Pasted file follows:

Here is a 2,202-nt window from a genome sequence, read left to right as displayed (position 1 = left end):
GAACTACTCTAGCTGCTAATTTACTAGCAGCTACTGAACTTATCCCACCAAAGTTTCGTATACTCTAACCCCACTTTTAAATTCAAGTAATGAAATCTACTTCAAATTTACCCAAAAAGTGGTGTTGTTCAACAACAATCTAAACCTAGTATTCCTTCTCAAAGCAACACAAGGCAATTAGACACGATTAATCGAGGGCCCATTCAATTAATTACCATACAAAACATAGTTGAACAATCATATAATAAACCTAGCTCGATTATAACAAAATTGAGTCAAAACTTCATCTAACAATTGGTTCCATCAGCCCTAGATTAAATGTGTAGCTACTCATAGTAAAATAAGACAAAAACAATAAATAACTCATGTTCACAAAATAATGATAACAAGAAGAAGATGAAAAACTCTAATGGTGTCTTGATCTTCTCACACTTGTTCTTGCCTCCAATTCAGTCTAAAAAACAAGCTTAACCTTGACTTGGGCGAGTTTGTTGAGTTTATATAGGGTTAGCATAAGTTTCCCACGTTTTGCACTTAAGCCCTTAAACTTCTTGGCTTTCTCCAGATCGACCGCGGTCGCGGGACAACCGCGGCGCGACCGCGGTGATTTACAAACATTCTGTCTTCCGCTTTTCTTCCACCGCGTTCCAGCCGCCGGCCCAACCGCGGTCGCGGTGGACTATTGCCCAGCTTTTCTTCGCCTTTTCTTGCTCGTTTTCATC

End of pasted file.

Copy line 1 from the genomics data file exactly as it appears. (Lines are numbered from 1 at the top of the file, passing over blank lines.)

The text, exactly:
Here is a 2,202-nt window from a genome sequence, read left to right as displayed (position 1 = left end):